A United States company has denounced the “illegal” takeover and occupation of its Quintana Roo marine terminal by federal and state security forces last Tuesday.
The CEO of Vulcan Materials Company, an Alabama-based construction aggregates firm, wrote to Mexico’s Ambassador to the United States, Esteban Moctezuma, to request the immediate withdrawal of government forces and officials.
“I am writing with great concern to bring to your attention illegal events that transpired on Vulcan/Calica properties this week,” J. Thomas Hill said in his March 16 missive, which was published by Fox News.
“On Tuesday, March 14, at approximately 5:30 a.m. local time, heavily armed naval forces, state police and special investigative forces answering to the state prosecutor, along with Cemex personnel, arrived at the gates of Vulcan/Calica property at Punta Venado in Quintana Roo.”
Calica is the former name of the company Sac-Tun, the Mexican subsidiary of Vulcan. Cemex is a Mexican building materials company. Punta Venado is located just south of Playa del Carmen.
Hill wrote that the security forces told unarmed Vulcan security guards that “they had an order to bring a Cemex vessel into the port to unload cement.”
“Cemex, the military and police forced entry into our private property. They did not possess or present at that time any court order, warrant or other official justifications for the action,” he told Moctezuma.
“As of today, March 16, we have not been presented a single legal document, court order, or warrant justifying or ordering this act. Government forces and Cemex personnel continue to illegally occupy Vulcan’s private property as Cemex unloads its ship supported by armed military and police forces. I am writing to request that your government immediately order its forces and officials to leave our private property,” Hill wrote.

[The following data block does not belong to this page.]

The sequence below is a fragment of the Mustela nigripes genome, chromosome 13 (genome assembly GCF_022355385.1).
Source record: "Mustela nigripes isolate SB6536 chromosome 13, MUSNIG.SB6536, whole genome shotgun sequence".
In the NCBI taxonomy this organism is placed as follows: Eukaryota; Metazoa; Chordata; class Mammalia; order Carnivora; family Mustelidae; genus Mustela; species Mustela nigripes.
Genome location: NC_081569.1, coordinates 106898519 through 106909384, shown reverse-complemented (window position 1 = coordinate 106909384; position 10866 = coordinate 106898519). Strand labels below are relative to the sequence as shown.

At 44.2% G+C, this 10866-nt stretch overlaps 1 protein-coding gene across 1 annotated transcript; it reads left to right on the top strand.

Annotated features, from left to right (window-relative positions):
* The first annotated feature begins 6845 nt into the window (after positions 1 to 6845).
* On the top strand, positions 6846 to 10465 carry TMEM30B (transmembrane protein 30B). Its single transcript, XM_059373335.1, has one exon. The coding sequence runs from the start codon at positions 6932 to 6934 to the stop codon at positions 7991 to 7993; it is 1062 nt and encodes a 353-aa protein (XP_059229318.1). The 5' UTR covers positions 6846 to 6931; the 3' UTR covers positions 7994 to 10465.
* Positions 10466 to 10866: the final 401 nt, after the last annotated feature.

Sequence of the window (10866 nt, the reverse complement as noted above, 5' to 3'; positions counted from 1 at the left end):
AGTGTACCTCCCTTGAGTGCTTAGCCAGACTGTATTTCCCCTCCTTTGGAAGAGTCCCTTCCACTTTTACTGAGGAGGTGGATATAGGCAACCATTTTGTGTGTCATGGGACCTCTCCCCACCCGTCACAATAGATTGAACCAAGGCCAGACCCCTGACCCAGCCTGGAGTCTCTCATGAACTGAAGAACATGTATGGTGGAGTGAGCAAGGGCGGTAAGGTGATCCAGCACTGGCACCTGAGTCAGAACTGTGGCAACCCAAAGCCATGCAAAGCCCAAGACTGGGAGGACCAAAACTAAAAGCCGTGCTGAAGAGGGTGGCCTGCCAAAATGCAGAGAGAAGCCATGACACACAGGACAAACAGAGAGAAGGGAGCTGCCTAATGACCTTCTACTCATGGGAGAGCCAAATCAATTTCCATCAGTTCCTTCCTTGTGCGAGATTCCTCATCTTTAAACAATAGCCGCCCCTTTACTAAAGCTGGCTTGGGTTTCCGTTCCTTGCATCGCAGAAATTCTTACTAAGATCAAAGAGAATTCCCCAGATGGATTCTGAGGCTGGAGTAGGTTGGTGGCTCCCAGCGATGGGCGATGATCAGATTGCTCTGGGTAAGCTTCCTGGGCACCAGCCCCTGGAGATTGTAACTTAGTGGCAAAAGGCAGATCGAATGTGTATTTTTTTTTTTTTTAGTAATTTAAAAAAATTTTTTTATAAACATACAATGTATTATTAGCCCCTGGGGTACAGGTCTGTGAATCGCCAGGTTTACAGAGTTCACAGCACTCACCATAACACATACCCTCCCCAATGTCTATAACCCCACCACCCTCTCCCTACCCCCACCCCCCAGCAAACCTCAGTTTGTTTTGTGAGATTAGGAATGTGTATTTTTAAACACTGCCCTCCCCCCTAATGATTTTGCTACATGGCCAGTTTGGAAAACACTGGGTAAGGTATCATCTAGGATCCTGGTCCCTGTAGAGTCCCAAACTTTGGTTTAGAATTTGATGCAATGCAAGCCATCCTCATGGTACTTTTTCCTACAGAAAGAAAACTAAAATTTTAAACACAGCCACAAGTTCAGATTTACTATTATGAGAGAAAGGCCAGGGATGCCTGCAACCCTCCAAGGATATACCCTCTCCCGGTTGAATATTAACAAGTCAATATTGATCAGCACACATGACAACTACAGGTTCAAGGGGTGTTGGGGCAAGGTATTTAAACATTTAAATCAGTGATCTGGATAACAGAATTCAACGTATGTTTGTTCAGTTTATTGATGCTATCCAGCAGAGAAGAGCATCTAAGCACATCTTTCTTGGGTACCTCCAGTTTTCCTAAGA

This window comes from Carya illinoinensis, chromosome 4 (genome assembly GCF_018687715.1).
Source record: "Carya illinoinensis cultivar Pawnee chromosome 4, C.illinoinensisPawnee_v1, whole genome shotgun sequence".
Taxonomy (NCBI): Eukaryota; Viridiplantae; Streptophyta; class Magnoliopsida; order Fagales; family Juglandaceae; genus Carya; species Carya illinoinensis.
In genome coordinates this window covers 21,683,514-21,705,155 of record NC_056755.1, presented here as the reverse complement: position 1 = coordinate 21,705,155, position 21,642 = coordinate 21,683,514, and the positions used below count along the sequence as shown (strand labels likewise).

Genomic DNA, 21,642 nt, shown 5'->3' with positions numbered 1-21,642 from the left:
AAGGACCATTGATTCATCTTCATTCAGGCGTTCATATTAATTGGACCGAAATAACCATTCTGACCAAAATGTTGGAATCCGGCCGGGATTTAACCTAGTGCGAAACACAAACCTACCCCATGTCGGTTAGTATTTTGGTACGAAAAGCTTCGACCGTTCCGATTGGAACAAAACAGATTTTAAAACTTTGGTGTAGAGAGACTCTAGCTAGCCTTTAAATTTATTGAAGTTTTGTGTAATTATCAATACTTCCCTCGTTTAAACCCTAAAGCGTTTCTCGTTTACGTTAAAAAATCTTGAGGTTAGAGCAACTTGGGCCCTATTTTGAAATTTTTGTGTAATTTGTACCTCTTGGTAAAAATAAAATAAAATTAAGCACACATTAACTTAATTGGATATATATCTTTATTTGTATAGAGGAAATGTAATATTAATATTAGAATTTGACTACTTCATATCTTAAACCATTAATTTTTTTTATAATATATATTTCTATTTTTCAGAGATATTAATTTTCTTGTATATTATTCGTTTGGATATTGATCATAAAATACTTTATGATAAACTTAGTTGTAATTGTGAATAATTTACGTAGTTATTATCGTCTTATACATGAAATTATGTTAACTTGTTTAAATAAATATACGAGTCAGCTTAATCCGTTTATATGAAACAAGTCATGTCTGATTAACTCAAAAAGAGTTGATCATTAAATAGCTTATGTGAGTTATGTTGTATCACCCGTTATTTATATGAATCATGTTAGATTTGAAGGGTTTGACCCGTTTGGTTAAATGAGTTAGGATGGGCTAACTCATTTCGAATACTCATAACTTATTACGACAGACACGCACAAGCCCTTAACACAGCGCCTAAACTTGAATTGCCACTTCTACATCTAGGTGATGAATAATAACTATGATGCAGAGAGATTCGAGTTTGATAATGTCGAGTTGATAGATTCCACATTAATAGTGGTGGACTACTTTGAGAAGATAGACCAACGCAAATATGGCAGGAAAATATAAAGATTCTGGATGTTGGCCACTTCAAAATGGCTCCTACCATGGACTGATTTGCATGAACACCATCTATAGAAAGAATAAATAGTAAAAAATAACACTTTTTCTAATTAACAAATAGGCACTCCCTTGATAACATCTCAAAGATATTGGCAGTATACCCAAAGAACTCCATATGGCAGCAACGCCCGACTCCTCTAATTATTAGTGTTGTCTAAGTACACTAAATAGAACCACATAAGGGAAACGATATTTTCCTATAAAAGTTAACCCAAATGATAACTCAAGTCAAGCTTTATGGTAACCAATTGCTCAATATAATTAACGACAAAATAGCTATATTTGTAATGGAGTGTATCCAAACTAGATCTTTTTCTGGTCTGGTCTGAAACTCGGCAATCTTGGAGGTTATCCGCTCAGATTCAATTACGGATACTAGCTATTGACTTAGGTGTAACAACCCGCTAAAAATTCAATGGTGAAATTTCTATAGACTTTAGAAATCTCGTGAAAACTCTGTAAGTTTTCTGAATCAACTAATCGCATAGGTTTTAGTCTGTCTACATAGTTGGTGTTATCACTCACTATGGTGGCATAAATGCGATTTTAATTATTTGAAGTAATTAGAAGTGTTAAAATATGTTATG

“The government’s participation in this gross violation of our property rights is yet another example of the government’s arbitrary and illegal treatment of Vulcan and its investments in Mexico,” Hill added. “This occupation must cease immediately.”
The Reforma newspaper published video footage of the property’s takeover. Forbes México reported that Cemex obtained a court order on March 5 that allowed one of its boats to unload cement at the terminal, adding that Vulcan offered to do so on March 23 once the required logistical and safety arrangements were in place.
But according to Hill’s letter, Vulcan had not seen any such court order.
Vulcan said Monday that the security forces were still occupying the property, even though Cemex had apparently completed unloading a shipment of cement on Friday. It also said that “it should be clear that the rule of law is no longer assured for foreign companies in Mexico.”
“This invasion, unsupported by legal warrants, violates Vulcan’s commercial and property rights,” the company said in a statement.
Fox News reported that Vulcan filed “a general federal complaint against the Mexican military, Quintana Roo state police, local prosecution authorities and Cemex for acting without a warrant and for breaching a previous federal court injunction concerning the land.”
The U.S. news outlet said that Vulcan provided it with a copy of a March 16 order from a Quintana Roo court that told the military to leave the facility. However, the company’s statement on Monday indicated that this hadn’t occurred.
President López Obrador has maintained a dispute with Vulcan for years, and his government last year shut down a limestone gravel quarry the company operated in Quintana Roo for having allegedly “extracted or exported stone without approval,” according to an Associated Press report.